Riding on its phenomenal success in the U.S., home-leasing website Airbnb is gearing up for expansion in Asia and the one market that it sees huge potential is China.
"The future of travel is really about China... with its potential in outbound travel and tourism spending," Airbnb's chief technology officer and co-founder Nathan Blecharczyk told CNBC at the sidelines of the World Economic Forum in Tianjin, China. "We're working to customize our product for this market."
The San Francisco-based portal which enables members to rent out their homes to tourists is keen to leverage on the mainland's booming internet industry.
"There are native payment systems in China such as Alipay that we will incorporate into our product. There are also social networks where we want to allow users to link and transfer their reputation and authentication from their Weibo or Wechat into Airbnb. These are what we've been working on," said Blecharczyk who co-founded the rental website with two friends in 2008.
Alipay is the online payment service offered by Chinese e-commerce giant Alibaba , while Sina (SINA)'s Weibo is the Chinese equivalent of Twitter. WeChat is the wildly popular instant messaging service owned by internet behemoth Tencent (Hong Kong Stock Exchange: 700-HK).
Boasting of over 500,000 listings in 33,000 cities and 192 countries, Airbnb's home-sharing concept is still relatively new in Asia. Only one-tenth of its property listings are located in Asian cities like South Korea, Japan and Singapore.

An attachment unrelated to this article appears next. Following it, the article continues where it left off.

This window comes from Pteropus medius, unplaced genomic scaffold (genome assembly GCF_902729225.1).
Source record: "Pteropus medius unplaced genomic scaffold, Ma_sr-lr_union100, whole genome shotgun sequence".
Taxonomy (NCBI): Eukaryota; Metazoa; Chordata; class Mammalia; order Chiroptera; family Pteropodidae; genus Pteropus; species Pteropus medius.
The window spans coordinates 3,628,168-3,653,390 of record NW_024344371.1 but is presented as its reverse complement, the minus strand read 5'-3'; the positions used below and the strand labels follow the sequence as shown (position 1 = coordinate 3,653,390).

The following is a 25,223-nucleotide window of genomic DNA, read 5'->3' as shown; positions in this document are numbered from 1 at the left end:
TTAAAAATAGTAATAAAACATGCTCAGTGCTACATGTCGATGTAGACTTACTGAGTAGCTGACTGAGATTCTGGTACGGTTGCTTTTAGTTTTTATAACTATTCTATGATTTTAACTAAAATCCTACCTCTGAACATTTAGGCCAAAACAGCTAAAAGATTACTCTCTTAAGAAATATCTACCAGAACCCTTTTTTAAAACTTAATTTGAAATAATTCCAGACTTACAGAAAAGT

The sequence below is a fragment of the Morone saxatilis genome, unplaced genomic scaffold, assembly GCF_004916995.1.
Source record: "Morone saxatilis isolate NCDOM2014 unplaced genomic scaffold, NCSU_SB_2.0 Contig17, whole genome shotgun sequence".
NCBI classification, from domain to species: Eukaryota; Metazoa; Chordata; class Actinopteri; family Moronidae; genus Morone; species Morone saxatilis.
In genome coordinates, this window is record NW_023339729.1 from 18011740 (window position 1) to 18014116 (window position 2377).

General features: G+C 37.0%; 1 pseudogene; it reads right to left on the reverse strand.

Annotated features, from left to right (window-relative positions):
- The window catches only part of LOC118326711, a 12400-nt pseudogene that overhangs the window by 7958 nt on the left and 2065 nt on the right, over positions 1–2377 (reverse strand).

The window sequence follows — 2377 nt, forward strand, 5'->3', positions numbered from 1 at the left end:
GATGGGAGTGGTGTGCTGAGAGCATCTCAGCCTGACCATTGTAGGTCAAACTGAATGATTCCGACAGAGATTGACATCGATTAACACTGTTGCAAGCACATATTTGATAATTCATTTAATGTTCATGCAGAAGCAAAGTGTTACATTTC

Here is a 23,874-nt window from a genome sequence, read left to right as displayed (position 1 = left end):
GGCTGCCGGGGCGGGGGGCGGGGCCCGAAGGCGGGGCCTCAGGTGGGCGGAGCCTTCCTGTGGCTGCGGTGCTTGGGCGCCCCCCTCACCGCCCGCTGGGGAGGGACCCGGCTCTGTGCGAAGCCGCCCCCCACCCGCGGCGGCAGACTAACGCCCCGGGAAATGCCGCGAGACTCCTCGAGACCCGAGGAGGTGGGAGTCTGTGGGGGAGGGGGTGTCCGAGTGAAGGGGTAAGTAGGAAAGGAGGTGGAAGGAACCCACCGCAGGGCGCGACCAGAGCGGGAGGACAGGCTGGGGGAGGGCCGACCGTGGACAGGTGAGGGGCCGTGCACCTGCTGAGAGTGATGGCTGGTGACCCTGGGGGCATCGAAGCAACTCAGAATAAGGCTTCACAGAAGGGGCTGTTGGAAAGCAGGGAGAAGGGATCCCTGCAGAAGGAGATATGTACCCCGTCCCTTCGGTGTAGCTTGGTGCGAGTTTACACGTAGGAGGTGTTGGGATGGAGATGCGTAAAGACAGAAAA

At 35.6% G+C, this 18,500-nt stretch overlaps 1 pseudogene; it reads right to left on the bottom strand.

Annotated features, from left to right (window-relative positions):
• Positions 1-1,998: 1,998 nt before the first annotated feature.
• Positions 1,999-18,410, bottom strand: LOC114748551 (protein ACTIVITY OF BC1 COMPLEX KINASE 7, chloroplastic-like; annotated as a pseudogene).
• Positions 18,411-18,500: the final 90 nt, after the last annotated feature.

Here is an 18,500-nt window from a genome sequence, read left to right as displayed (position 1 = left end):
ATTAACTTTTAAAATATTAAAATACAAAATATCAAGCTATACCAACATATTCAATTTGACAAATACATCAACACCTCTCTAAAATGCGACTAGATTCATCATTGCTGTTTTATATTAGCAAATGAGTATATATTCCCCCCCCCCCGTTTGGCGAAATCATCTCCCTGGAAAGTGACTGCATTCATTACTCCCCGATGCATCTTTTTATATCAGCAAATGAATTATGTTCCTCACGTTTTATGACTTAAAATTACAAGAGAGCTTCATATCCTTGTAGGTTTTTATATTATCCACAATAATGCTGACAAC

Seen as a disruptor to traditional business of providing accommodations, Airbnb, which is estimated to be worth $10 billion, has seen its fair share of controversy. This week, Los Angeles authorities called on the hosts listed on the website to pay the same taxes levied on hotels. In New York, the private firm had to make the controversial move of turning over information of 107 users to the attorney general's office last week. The city's housing regulations prohibit short-term rentals of apartments for less than 29 days.
"We're very eager to pay taxes but the regulations are city-by-city basis and we are currently in about 35,000 different cities. That's a lot of cities to have conversations with," said Blecharczyk. "We are very eager to have these conversations but when you get down to the specifics, these take time."
"It (Airbnb) is a very new phenomenon [which] many people are learning about it just for the first time. [Unfair tax advantage] isn't our competitive advantage... what's unique about Airbnb is the fact that you can stay in someone else's home and what that gives you is a more local and more personal experience," the Harvard graduate added.